List Of Five Most Ridiculous Films On International Relations

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List of Five Most Ridiculous Films on International Relations

List of Five Most Ridiculous Films on International Relations


Many films portray international relations or United States foreign policies, some of which are, made well, show the complexity of the world and solutions for international problems. Yet some are movies are outrageous and biased. These movies are one-sided and promote stereotypes that are unfair labeling them to be ridiculous. They support one country and show its role in a certain incident while ignoring the other countries involvement to mold the way the viewer thinks and to change their perspective on things by influencing it. Few examples of such movies have been, mentioned below.

Thirteen Days, a Film by Roger Donaldson

The movie introduces the viewers to the historical circumstance of the Crisis of the Cuban Missiles in 1962, which was the height of the Cold War. However, the movie is solely a narrative of the side of United States and is role. The perspective of the Soviet is absent from the movie and has been represented as the 'others' throughout the movie, being either ignored or mentioned as the villains. This provides a biased view of the actual events of the War and its consequences, giving a single view perspective of United States and its role during the Cold War (Nelson, 2001).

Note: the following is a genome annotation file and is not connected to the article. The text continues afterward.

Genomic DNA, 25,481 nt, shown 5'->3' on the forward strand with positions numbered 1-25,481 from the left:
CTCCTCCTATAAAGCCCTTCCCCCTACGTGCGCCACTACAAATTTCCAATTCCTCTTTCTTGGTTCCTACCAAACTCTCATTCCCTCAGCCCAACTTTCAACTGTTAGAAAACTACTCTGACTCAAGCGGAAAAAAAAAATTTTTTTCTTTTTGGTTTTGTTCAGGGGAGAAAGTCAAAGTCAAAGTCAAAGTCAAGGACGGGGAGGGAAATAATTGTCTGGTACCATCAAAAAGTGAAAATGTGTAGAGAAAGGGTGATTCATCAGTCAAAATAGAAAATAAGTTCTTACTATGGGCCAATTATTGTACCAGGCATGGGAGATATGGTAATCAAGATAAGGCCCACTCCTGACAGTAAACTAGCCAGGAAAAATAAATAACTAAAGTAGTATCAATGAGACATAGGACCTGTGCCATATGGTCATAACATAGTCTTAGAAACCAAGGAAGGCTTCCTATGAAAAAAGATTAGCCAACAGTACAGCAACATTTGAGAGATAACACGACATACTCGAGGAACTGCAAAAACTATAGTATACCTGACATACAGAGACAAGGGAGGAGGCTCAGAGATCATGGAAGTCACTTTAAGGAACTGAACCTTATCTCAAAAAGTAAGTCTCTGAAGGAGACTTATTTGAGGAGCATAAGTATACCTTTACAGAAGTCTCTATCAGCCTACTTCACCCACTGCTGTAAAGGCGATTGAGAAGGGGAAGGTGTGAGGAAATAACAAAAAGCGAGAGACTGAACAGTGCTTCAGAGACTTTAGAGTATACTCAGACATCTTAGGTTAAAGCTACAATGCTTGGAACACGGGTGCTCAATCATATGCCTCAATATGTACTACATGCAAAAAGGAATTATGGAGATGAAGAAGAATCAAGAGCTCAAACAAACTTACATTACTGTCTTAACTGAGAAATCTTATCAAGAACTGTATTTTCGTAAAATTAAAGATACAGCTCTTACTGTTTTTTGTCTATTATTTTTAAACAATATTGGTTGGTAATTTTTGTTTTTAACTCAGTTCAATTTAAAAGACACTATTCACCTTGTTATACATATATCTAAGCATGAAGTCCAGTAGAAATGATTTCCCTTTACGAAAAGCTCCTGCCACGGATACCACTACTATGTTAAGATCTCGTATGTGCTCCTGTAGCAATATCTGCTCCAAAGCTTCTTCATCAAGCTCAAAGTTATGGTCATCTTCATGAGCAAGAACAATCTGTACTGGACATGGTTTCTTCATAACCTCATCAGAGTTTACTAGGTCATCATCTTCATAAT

Black Hawk Down

The requirements for a war movie are action scenes and a moral message at the end. Black Hawk Down only has one main ingredient, with the action scenes present but the script lacking definition of characters. Mohammed Farrah Adidis is, portrayed as the bad warlord, leaving out why and how he is in power. The characters have not been, developed and have been, represented in a way they are not relatable. The movie seemed to have been, made to represent the white soldiers who come down on the African savages and shows the white American soldiers to be the hero's who were justified for their actions. American scriptwriters and moviemakers have been, known to represent them in a way where they lionize their own soldiers of the United States, for saving the country and world. These two movies based on World War 2 are embarrassing and have been, labeled ridiculous as they ignore the suffering of the soldiers of Somalia and they are one-sided narrations (Clark, 2001). 

The Somalis are mostly, shown hidden behind the smoke, all of them shown as ...
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